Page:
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North and South Korea Troops Cross Border For First Time Since War, This Time for Peace

North and South Korean troops have crossed what has been described as the world's most heavily fortified border as part of a historic effort to make peace end a decades-long rivalry between their countries.

The South Korean Ministry of Defense affirmed Wednesday that the "inter-Korean military authorities carried out a mutual field test for the first time since the division," which took place after World War II and led to a bloody three-year conflict sponsored by opposing Cold War superpowers. Since then, the hostile neighbors have remained technically in a state of war—including some covert cross-border infiltrations over the years—but a rare detente between them this year has brought with it unprecedented gains in diplomacy.

As part of a bilateral military agreement signed in September, the two Koreas have disarmed, demined and destroyed defense posts along the massive Demilitarized Zone that divides them. The ministry said that personnel from both sides confirmed "the withdrawal of all firearms, equipment and troops, the demolition of ground facilities and the burial and destruction of underground facilities."

The ministry added that "the inter-Korean field verification was held in a friendly atmosphere, and both North and South actively responded to various requests from their counterparts and cooperated in the verification."

GettyImages-1071965750 A North Korean soldiers (L) shakes hands with a South Korean soldier during a mutual on-site verification of the withdrawal of guard posts along the Demilitarized Zone (DMZ) on December 12, North Korea. The two Koreas have begun to destroy 20 guard posts along the heavily-fortified border between the two nations. South Korean Defense Ministry/Getty Images

The two Koreas have attempted to make peace before, but prior to this year they only held two inter-Korean summits, both of which failed to bridge the vast ideological gap between them in order to establish common ground, much less a reunification. Since the beginning of 2018, however, North Korean supreme leader Kim Jong Un and South Korean President Moon Jae-in have met a record three times, most recently in September.

What also set this dialogue apart was the direct manner in which North Korea and South Korea's top international sponsor, the United States, were communicating. President Donald Trump became the first sitting U.S. leader to meet with a North Korean ruler in June at their summit in Singapore, where the two men who traded nuclear-fueled barbs last year agreed to work together to reverse course.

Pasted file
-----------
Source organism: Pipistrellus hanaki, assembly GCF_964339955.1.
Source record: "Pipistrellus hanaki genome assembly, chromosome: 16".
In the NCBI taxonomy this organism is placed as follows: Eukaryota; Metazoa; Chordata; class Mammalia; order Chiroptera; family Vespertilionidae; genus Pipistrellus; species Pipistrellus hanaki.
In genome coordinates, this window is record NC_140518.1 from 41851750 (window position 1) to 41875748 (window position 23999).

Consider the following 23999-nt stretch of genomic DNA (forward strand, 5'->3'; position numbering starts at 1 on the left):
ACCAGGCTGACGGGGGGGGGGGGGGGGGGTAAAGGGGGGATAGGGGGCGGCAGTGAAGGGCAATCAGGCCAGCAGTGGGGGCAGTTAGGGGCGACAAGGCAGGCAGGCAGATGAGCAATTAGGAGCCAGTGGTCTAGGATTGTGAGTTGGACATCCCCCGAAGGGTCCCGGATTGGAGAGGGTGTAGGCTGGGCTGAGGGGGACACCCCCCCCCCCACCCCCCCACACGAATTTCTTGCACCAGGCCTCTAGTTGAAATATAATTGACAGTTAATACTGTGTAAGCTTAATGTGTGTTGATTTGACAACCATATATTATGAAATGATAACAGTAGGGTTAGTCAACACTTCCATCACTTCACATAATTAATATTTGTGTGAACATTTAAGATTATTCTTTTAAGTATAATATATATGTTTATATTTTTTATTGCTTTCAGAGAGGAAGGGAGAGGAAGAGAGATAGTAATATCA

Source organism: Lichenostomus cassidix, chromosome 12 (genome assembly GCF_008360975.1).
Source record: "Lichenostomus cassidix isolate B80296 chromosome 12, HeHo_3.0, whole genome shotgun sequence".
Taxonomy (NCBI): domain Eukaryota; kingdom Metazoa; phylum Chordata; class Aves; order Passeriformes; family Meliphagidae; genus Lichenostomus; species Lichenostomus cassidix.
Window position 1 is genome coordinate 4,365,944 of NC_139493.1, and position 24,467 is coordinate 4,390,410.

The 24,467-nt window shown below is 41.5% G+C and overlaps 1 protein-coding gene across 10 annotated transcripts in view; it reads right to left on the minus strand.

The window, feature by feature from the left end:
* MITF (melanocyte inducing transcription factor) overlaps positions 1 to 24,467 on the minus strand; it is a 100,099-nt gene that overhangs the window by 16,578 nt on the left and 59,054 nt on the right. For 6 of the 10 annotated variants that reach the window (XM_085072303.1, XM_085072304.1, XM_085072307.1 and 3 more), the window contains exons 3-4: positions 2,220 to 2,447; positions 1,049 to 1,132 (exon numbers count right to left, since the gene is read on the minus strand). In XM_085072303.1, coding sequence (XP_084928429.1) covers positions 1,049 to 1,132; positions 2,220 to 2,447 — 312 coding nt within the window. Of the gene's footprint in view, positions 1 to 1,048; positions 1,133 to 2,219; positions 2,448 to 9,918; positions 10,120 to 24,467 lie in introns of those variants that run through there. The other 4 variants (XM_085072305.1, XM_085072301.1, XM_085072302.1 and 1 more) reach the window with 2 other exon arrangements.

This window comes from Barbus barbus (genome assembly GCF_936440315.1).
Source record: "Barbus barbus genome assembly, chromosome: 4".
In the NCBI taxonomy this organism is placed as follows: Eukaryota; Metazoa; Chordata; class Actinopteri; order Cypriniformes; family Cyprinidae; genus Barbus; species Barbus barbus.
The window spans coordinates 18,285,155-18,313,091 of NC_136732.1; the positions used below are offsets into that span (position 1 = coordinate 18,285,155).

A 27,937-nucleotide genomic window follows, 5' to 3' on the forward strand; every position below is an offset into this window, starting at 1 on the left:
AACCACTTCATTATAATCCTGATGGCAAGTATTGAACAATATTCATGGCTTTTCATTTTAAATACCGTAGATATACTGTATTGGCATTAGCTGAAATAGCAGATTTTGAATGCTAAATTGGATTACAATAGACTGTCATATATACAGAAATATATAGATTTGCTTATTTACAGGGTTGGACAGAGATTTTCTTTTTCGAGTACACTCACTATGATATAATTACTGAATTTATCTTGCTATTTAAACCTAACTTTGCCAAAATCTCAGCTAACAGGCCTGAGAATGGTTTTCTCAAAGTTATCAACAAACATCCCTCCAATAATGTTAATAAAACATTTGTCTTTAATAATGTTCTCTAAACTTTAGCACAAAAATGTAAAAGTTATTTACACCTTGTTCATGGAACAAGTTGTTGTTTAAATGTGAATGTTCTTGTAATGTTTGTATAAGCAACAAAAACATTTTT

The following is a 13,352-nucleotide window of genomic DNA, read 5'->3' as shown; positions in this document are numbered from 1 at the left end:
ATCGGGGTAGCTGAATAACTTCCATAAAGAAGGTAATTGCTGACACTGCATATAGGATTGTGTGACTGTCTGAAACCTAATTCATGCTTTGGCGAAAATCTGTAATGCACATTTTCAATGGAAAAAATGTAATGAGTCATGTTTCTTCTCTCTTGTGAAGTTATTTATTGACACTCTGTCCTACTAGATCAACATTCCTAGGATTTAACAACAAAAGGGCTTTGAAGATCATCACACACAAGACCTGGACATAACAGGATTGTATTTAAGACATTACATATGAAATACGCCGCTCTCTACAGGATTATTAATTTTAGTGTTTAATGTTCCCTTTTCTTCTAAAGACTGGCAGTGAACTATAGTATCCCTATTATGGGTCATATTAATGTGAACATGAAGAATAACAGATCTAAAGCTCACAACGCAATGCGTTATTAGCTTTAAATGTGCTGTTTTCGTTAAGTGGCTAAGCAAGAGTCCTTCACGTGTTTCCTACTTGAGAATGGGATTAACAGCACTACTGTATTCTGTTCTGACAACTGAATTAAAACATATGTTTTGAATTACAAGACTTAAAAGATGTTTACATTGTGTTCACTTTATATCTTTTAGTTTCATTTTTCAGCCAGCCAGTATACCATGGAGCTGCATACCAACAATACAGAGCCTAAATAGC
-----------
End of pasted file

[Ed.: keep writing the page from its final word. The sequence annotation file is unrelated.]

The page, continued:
Washington has called for a "complete, verifiable, and irreversible denuclearization" to rid North Korea of the weapons of mass destruction that the secretive, militarized state has long contended were necessary for its survival in the face of U.S. aggression. Pyongyang has campaigned for an end to strict international sanctions and a declaration of peace to officially end the Korean War.

North Korea has not conducted a ballistic missile launch or nuclear weapons in over a year, and destroyed some key sites while continuing construction on others. Despite speculation that U.S.-North Korea talks have stalled, experts have argued that high-level contacts between the two have continued. Meanwhile, Trump said last week that a second summit between him and Kim would likely occur at the beginning of next year, either in January or February.

GettyImages-1036438428 North Korean supreme leader Kim Jong Un (R) walks with South Korean President Moon Jae-in (L) during a visit to Samjiyon guesthouse in North Korea, September 20, 2018 in Samjiyon, North Korea. Kim and Moon met for the fifth Inter-Korean summit since the 1945 division of the peninsula in order to discuss advancing their peace agenda. Pyongyang Press Corps/Pool/Getty Images

The inter-Korean process remained in full force, despite questions over whether Kim would really make a highly anticipated visit to Seoul this month. The two sides worked toward making various cross-border initiatives a reality, including restoring military communications, a building a joint political liaison office and creating a connected rail system.

With attitudes changing in both countries, South Korean Unification Minister Cho Myoung-gyun on Wednesday told a conference at the Seoul National University that education too would need to be transformed.

"I was worried about a war at this time of year last year and this year we are talking about peace," Cho said. "With this change in the situation, education on unification is also experiencing a period of transition."

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